Investors should not imagine that a shift to outright easing by the Fed would necessarily be favorable for stocks. A look at valuations, market internals, and monetary policy, with notes on Modern Monetary Theory.
Bull market or bear market? Bargain or bubble? Late-cycle or new economy? Recession or continued expansion? More rate hikes or a new round of QE? Buy stocks or buy bonds? Keep reading.
While we don't presently observe conditions to look for a "buying opportunity" or a "bottom" from a cyclical standpoint, we do observe conditions that are permissive of a scorching market rebound, even if it only turns out to be the "fast, furious, prone to failure" variety.
Quantitative easing wasn’t about creating more “liquidity,” or encouraging more bank loans, or any of the other excuses tossed around for it. What quantitative easing really did was to replace interest-bearing Treasury bonds held by the public with a mountain of zero-interest money that was so uncomfortable to hold that it drove investors absolutely crazy.
Valuations are informative about long-term returns and full-cycle risks. Market internals are informative about investor psychology over shorter segments of the cycle. Presently, neither valuations nor internals are favorable, and that is what opens up a trap door under the market.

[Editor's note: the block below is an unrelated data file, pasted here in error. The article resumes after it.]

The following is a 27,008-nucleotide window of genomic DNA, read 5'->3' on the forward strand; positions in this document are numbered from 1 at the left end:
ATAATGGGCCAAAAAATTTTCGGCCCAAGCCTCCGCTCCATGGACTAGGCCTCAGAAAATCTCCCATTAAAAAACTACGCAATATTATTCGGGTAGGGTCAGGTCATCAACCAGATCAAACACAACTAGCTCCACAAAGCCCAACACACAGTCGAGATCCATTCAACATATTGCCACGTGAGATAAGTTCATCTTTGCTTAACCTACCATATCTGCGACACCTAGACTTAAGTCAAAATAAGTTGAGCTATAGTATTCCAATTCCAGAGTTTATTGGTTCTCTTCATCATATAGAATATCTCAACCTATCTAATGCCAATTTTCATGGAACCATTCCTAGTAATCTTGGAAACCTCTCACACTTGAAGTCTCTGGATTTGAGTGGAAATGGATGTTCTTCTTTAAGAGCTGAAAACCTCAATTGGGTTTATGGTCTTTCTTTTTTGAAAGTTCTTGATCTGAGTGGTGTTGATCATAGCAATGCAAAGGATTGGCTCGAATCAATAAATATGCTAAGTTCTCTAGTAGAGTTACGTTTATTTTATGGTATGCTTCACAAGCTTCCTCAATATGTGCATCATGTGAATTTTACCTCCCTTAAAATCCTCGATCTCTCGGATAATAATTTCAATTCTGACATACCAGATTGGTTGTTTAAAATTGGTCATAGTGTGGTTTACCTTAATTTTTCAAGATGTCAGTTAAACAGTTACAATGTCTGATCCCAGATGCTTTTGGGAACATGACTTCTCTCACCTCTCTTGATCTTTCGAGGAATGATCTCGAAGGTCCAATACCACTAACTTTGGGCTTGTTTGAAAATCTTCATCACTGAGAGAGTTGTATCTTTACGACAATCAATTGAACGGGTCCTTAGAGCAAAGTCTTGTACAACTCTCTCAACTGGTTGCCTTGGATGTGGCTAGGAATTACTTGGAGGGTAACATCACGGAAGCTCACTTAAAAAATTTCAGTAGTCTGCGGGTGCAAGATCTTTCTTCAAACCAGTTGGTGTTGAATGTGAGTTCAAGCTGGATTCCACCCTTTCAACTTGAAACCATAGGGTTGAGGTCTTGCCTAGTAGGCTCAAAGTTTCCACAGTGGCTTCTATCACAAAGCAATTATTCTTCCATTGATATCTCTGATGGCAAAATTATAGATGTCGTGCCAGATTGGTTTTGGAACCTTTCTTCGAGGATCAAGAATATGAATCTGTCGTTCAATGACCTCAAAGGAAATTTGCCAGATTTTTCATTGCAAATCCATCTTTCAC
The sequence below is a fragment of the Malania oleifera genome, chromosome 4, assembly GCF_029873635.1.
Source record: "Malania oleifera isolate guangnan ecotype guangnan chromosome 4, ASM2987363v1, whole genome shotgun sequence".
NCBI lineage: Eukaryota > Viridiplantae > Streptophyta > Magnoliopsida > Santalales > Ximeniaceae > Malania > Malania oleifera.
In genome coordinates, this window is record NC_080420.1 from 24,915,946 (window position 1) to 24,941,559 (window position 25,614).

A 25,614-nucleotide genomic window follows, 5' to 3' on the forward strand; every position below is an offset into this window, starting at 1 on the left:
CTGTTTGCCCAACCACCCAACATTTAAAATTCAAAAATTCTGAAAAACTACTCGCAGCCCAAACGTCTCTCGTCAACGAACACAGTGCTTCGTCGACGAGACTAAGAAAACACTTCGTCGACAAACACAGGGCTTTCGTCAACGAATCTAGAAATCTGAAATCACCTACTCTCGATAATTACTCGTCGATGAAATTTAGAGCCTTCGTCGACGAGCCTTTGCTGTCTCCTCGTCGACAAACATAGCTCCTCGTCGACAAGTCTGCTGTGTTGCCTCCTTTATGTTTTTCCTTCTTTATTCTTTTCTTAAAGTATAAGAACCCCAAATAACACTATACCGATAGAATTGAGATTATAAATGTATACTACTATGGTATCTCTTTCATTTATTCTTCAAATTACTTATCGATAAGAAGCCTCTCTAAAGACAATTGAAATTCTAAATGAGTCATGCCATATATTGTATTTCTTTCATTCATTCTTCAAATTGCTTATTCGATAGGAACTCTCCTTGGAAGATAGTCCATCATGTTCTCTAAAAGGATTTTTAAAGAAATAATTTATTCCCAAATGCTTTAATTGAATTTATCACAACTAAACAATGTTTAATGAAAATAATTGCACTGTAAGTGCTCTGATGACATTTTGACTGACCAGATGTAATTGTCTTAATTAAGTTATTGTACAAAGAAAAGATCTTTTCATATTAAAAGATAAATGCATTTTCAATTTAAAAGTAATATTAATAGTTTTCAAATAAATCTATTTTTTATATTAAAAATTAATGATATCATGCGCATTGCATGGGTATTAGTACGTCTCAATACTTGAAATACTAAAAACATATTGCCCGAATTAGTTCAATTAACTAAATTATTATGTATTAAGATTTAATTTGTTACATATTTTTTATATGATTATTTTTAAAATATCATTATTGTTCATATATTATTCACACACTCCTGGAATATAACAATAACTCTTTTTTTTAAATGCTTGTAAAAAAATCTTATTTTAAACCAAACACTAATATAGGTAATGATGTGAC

The music is fading out, and a trap-door has opened up in the floor, but they're still dancing.
Current stock market capitalization is largely an artifact of speculative psychology, not reasonably discounted cash flows. Unless investors rely on eternal sunshine of the spotless mind – the assumption that current levels of extreme cyclical optimism will be permanent – they should not expect the associated valuation extremes to be permanent either.
Market returns and economic growth have underlying drivers. At their core, extended periods of extraordinary growth and disappointing collapse reflect large moves in those drivers from one extreme to another. Extrapolation becomes a very bad idea once those extremes are reached.
Even when extreme “overvalued, overbought, overbullish” warning signs are present, we now require explicit deterioration in market internals before adopting a negative market outlook. That, however, is far different than saying that extreme conditions can be ignored altogether. With market internals negative here, underlying market risks may be expressed abruptly, and with unexpected severity.
The hallmark of an economic Ponzi scheme is that the operation of the economy relies on the constant creation of low-grade debt in order to finance consumption and income shortfalls among some members of the economy, using the massive surpluses earned by other members of the economy. The factors most responsible for today’s lopsided prosperity are exactly the seeds from which the next crisis will spring.